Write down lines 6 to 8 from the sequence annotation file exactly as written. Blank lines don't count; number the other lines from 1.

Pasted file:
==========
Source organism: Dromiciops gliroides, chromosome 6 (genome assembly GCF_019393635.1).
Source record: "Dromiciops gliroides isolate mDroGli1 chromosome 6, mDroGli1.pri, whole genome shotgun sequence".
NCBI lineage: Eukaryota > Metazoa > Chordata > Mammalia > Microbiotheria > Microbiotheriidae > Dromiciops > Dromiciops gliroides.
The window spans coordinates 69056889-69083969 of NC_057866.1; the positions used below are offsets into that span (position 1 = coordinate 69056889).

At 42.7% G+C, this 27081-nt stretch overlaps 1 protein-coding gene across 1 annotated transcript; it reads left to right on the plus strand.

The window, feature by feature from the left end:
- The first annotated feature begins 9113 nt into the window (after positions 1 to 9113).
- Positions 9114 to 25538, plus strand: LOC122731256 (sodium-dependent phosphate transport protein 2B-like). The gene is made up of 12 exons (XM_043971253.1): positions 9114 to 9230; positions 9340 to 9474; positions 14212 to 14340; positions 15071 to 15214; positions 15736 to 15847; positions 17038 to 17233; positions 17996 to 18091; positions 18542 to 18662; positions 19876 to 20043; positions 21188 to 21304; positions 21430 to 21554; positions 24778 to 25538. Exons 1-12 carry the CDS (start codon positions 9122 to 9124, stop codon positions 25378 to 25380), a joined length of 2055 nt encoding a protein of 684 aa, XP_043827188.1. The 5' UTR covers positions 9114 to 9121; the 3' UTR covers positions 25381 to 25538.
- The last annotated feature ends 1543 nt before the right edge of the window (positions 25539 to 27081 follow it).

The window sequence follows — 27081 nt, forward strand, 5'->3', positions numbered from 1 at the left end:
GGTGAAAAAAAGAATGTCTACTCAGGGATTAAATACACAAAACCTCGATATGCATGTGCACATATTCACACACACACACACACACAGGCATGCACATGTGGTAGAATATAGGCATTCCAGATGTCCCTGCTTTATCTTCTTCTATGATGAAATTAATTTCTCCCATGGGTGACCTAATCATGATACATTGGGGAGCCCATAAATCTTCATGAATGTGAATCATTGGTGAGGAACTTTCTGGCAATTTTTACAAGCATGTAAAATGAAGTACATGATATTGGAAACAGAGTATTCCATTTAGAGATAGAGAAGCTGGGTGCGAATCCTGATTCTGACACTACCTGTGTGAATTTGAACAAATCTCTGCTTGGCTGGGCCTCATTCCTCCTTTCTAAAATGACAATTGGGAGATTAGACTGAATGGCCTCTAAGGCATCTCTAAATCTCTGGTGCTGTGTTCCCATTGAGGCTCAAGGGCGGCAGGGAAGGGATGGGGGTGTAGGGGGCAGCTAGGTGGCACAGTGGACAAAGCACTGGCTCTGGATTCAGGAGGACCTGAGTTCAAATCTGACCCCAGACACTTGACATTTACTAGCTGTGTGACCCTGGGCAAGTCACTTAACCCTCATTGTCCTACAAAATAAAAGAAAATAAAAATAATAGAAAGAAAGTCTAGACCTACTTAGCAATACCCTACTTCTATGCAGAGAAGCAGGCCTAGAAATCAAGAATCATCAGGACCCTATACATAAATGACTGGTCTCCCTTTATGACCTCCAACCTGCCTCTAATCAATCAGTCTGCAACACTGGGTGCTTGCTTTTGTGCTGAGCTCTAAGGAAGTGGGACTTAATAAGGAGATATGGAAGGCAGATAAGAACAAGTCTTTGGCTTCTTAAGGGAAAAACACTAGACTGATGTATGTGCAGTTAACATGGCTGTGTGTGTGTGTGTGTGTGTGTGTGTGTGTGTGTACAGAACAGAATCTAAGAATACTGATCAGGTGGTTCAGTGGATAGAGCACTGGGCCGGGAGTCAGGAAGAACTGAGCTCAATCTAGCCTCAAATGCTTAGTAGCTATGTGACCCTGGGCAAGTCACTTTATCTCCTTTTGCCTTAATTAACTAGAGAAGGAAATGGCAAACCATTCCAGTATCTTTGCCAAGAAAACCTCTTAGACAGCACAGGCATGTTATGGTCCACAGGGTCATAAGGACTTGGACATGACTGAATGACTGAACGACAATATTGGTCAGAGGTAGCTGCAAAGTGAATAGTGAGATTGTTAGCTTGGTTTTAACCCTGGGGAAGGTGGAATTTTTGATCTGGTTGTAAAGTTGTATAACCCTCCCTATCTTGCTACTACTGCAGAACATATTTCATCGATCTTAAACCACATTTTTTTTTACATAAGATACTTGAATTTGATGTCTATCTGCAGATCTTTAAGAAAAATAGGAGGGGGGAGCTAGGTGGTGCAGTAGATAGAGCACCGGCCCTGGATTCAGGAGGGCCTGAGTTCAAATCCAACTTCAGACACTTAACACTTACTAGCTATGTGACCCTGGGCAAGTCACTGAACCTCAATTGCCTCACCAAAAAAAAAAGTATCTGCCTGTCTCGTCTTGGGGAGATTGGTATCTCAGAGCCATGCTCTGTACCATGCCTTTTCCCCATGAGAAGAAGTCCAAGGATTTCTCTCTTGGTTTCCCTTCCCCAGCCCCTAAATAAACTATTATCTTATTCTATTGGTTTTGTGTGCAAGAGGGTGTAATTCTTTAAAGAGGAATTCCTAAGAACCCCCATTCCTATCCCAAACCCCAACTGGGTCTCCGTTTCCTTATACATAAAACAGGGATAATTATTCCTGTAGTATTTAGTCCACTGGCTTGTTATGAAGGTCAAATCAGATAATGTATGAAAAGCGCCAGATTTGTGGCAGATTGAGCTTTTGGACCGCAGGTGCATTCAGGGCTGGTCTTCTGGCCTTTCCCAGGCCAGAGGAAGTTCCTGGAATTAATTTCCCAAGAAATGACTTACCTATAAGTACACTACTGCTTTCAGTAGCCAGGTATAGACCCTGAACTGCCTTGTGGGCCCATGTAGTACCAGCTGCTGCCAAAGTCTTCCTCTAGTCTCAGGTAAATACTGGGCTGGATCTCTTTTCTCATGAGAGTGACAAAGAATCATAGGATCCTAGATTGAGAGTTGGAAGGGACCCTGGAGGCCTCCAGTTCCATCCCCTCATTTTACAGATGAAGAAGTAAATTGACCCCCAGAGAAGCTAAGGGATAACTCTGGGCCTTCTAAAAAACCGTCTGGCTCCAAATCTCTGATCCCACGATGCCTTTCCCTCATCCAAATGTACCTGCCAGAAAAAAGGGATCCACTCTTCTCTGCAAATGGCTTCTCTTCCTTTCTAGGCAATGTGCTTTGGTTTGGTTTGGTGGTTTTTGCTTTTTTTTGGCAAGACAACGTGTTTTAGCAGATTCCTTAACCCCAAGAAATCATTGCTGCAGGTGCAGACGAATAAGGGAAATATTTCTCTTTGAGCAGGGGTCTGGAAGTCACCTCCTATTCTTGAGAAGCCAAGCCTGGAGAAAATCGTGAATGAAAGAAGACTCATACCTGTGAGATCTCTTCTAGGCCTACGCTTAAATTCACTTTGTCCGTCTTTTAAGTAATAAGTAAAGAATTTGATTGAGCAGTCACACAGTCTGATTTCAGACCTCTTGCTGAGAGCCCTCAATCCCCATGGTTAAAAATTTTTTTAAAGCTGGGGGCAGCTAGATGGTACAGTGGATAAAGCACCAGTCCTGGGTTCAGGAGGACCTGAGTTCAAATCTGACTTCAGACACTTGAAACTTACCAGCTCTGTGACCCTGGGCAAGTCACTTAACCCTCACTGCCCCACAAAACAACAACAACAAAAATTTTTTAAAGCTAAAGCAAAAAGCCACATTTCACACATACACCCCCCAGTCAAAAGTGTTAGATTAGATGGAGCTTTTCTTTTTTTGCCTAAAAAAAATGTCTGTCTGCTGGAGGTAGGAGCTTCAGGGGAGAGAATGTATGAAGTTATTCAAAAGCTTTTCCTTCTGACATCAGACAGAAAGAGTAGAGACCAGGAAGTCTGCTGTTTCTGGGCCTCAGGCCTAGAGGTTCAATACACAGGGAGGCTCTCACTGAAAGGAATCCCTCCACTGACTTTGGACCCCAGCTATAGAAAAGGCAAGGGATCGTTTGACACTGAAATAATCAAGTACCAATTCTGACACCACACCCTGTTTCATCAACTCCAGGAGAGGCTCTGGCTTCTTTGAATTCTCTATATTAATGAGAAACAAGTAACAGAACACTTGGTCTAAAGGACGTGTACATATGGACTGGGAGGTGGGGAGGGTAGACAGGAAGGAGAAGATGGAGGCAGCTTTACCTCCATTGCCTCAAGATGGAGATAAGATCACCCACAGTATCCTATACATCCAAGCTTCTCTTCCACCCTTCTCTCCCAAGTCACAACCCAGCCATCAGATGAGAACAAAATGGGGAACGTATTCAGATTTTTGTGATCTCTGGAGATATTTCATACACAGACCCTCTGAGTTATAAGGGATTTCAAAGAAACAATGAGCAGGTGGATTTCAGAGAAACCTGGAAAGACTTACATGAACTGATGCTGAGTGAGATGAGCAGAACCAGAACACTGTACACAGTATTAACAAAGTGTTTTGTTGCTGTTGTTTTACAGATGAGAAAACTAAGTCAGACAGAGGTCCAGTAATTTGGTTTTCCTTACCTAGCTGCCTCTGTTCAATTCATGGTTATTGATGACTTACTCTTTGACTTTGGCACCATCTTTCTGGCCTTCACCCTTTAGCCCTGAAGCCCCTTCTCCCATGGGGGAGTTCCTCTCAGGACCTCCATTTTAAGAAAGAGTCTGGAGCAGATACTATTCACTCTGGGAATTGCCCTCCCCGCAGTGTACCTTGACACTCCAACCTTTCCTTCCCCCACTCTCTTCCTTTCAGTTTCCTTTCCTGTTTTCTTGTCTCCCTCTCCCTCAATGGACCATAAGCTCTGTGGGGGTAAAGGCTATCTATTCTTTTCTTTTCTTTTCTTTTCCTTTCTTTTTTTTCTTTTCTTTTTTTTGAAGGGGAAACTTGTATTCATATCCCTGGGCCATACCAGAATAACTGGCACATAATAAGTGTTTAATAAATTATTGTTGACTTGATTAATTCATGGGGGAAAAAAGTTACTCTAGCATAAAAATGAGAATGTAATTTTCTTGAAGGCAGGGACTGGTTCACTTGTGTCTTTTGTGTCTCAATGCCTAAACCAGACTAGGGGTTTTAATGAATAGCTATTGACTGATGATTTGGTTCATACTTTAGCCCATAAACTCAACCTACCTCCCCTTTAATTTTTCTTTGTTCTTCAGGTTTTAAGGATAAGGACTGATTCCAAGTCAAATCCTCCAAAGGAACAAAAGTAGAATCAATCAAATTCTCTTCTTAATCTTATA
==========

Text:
The window, feature by feature from the left end:
- The first annotated feature begins 9113 nt into the window (after positions 1 to 9113).
- Positions 9114 to 25538, plus strand: LOC122731256 (sodium-dependent phosphate transport protein 2B-like). The gene is made up of 12 exons (XM_043971253.1): positions 9114 to 9230; positions 9340 to 9474; positions 14212 to 14340; positions 15071 to 15214; positions 15736 to 15847; positions 17038 to 17233; positions 17996 to 18091; positions 18542 to 18662; positions 19876 to 20043; positions 21188 to 21304; positions 21430 to 21554; positions 24778 to 25538. Exons 1-12 carry the CDS (start codon positions 9122 to 9124, stop codon positions 25378 to 25380), a joined length of 2055 nt encoding a protein of 684 aa, XP_043827188.1. The 5' UTR covers positions 9114 to 9121; the 3' UTR covers positions 25381 to 25538.